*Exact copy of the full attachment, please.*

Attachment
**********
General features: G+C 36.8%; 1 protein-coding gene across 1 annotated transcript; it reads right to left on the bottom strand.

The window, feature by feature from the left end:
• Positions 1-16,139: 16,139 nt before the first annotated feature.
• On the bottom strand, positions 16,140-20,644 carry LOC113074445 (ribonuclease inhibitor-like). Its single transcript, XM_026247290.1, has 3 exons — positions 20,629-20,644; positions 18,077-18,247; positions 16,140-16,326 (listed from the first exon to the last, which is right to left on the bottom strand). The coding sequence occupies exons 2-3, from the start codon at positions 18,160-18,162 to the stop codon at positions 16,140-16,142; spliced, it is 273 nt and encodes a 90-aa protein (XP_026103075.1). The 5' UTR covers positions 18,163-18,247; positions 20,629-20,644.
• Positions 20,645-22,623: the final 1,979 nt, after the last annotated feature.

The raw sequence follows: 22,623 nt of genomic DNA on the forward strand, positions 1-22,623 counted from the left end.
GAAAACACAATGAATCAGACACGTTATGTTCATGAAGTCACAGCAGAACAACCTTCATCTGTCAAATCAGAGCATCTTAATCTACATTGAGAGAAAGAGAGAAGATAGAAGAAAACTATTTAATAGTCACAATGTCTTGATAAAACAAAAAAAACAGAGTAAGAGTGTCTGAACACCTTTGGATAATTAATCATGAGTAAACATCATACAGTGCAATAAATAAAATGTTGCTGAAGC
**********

General features: G+C 36.8%; 1 protein-coding gene across 1 annotated transcript; it reads right to left on the bottom strand.

The window, feature by feature from the left end:
• Positions 1-16,139: 16,139 nt before the first annotated feature.
• On the bottom strand, positions 16,140-20,644 carry LOC113074445 (ribonuclease inhibitor-like). Its single transcript, XM_026247290.1, has 3 exons — positions 20,629-20,644; positions 18,077-18,247; positions 16,140-16,326 (listed from the first exon to the last, which is right to left on the bottom strand). The coding sequence occupies exons 2-3, from the start codon at positions 18,160-18,162 to the stop codon at positions 16,140-16,142; spliced, it is 273 nt and encodes a 90-aa protein (XP_026103075.1). The 5' UTR covers positions 18,163-18,247; positions 20,629-20,644.
• Positions 20,645-22,623: the final 1,979 nt, after the last annotated feature.

The raw sequence follows: 22,623 nt of genomic DNA on the forward strand, positions 1-22,623 counted from the left end.
GAAAACACAATGAATCAGACACGTTATGTTCATGAAGTCACAGCAGAACAACCTTCATCTGTCAAATCAGAGCATCTTAATCTACATTGAGAGAAAGAGAGAAGATAGAAGAAAACTATTTAATAGTCACAATGTCTTGATAAAACAAAAAAAACAGAGTAAGAGTGTCTGAACACCTTTGGATAATTAATCATGAGTAAACATCATACAGTGCAATAAATAAAATGTTGCTGAAGC